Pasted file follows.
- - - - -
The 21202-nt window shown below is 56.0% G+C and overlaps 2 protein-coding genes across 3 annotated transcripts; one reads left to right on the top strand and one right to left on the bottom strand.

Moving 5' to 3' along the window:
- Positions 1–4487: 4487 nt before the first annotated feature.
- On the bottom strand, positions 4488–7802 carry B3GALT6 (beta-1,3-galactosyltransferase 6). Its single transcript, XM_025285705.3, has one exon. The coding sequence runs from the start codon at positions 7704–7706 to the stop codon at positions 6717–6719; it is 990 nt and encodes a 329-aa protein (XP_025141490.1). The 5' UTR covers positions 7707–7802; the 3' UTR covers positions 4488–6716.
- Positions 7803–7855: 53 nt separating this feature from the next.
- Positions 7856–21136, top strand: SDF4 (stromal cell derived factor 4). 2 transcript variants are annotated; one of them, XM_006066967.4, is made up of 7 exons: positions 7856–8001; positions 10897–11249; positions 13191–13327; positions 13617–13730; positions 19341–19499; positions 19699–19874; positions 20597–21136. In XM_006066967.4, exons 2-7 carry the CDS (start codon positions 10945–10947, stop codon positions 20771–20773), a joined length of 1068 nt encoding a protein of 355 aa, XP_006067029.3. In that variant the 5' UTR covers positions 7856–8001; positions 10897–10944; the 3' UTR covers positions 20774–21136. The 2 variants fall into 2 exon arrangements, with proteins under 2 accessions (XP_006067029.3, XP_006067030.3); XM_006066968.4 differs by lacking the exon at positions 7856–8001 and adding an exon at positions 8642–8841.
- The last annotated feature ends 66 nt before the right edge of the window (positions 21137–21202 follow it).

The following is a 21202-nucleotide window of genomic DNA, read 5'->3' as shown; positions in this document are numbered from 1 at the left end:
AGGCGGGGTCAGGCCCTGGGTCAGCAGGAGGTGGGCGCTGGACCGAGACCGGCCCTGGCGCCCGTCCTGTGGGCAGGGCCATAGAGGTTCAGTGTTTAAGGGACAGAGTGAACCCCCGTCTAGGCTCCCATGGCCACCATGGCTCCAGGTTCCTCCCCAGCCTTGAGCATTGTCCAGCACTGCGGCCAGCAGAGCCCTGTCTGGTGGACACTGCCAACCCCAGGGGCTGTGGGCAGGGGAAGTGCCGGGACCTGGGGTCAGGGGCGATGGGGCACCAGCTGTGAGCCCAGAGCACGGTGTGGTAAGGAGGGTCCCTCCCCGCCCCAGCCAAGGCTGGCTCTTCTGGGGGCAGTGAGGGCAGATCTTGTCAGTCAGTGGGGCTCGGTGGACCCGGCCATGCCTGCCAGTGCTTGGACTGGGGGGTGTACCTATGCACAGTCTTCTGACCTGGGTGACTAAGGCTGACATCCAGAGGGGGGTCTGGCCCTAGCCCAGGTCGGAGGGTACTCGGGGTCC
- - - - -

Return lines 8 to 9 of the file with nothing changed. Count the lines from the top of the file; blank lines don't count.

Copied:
The following is a 21202-nucleotide window of genomic DNA, read 5'->3' as shown; positions in this document are numbered from 1 at the left end:
AGGCGGGGTCAGGCCCTGGGTCAGCAGGAGGTGGGCGCTGGACCGAGACCGGCCCTGGCGCCCGTCCTGTGGGCAGGGCCATAGAGGTTCAGTGTTTAAGGGACAGAGTGAACCCCCGTCTAGGCTCCCATGGCCACCATGGCTCCAGGTTCCTCCCCAGCCTTGAGCATTGTCCAGCACTGCGGCCAGCAGAGCCCTGTCTGGTGGACACTGCCAACCCCAGGGGCTGTGGGCAGGGGAAGTGCCGGGACCTGGGGTCAGGGGCGATGGGGCACCAGCTGTGAGCCCAGAGCACGGTGTGGTAAGGAGGGTCCCTCCCCGCCCCAGCCAAGGCTGGCTCTTCTGGGGGCAGTGAGGGCAGATCTTGTCAGTCAGTGGGGCTCGGTGGACCCGGCCATGCCTGCCAGTGCTTGGACTGGGGGGTGTACCTATGCACAGTCTTCTGACCTGGGTGACTAAGGCTGACATCCAGAGGGGGGTCTGGCCCTAGCCCAGGTCGGAGGGTACTCGGGGTCC